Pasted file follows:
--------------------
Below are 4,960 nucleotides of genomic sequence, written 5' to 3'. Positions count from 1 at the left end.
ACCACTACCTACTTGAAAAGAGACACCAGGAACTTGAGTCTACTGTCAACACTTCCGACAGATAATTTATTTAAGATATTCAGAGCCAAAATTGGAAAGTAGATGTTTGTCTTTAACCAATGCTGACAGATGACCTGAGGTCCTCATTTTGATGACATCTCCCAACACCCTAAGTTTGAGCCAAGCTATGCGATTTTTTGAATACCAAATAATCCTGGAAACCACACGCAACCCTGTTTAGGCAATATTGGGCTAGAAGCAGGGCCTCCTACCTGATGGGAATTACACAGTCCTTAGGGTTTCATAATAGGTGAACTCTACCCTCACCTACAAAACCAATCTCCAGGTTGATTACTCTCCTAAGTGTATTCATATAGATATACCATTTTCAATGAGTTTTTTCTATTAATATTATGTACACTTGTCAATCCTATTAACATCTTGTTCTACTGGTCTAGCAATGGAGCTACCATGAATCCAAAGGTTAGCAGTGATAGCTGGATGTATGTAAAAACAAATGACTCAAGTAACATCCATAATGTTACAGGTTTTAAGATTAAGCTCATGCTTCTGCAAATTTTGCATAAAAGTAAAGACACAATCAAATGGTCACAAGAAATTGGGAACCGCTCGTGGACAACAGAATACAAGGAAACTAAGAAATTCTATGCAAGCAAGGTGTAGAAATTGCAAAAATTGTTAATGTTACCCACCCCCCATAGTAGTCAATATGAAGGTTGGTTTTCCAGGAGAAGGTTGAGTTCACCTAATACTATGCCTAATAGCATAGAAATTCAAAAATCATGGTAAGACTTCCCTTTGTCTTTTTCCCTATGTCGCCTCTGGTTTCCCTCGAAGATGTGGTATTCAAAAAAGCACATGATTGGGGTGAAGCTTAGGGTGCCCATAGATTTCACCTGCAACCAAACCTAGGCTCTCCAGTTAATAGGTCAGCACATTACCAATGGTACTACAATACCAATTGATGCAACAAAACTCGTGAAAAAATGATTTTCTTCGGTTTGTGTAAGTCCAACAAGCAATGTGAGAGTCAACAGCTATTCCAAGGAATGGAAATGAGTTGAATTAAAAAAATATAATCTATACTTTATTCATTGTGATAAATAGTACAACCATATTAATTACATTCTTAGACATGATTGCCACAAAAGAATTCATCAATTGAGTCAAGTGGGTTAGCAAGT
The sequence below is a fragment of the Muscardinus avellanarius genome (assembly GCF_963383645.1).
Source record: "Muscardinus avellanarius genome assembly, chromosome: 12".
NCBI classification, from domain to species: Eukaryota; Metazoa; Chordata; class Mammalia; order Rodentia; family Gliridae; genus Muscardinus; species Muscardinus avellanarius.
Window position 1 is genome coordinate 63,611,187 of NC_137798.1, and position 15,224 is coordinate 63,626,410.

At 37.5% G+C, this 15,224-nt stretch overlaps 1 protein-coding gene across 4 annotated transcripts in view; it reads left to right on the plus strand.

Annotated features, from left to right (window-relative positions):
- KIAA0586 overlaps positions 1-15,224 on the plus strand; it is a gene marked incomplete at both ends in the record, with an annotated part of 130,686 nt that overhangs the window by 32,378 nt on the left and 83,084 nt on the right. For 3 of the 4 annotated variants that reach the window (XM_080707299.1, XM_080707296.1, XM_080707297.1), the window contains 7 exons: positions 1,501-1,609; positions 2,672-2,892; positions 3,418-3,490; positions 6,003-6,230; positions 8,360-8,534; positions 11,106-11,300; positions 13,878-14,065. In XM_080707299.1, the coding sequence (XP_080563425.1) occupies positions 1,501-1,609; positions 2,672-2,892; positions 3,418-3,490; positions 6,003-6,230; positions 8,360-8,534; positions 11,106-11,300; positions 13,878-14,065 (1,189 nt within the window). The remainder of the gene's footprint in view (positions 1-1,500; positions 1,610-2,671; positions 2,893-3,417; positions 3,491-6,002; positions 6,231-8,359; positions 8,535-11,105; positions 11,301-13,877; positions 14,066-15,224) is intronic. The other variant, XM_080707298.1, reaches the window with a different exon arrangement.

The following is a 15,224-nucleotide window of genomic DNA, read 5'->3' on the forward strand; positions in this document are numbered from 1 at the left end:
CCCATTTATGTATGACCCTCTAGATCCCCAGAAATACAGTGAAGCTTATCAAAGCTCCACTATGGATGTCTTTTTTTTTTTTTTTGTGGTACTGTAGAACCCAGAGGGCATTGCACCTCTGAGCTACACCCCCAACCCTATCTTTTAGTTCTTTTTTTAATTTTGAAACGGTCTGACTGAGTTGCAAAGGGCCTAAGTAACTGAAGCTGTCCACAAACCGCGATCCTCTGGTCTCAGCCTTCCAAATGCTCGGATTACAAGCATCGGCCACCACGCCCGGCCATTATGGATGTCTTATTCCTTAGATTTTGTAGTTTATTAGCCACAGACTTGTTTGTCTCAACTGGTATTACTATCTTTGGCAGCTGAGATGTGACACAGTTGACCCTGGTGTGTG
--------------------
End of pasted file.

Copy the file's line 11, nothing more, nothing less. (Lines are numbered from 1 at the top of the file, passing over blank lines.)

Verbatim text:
CCCATTTATGTATGACCCTCTAGATCCCCAGAAATACAGTGAAGCTTATCAAAGCTCCACTATGGATGTCTTTTTTTTTTTTTTTGTGGTACTGTAGAACCCAGAGGGCATTGCACCTCTGAGCTACACCCCCAACCCTATCTTTTAGTTCTTTTTTTAATTTTGAAACGGTCTGACTGAGTTGCAAAGGGCCTAAGTAACTGAAGCTGTCCACAAACCGCGATCCTCTGGTCTCAGCCTTCCAAATGCTCGGATTACAAGCATCGGCCACCACGCCCGGCCATTATGGATGTCTTATTCCTTAGATTTTGTAGTTTATTAGCCACAGACTTGTTTGTCTCAACTGGTATTACTATCTTTGGCAGCTGAGATGTGACACAGTTGACCCTGGTGTGTG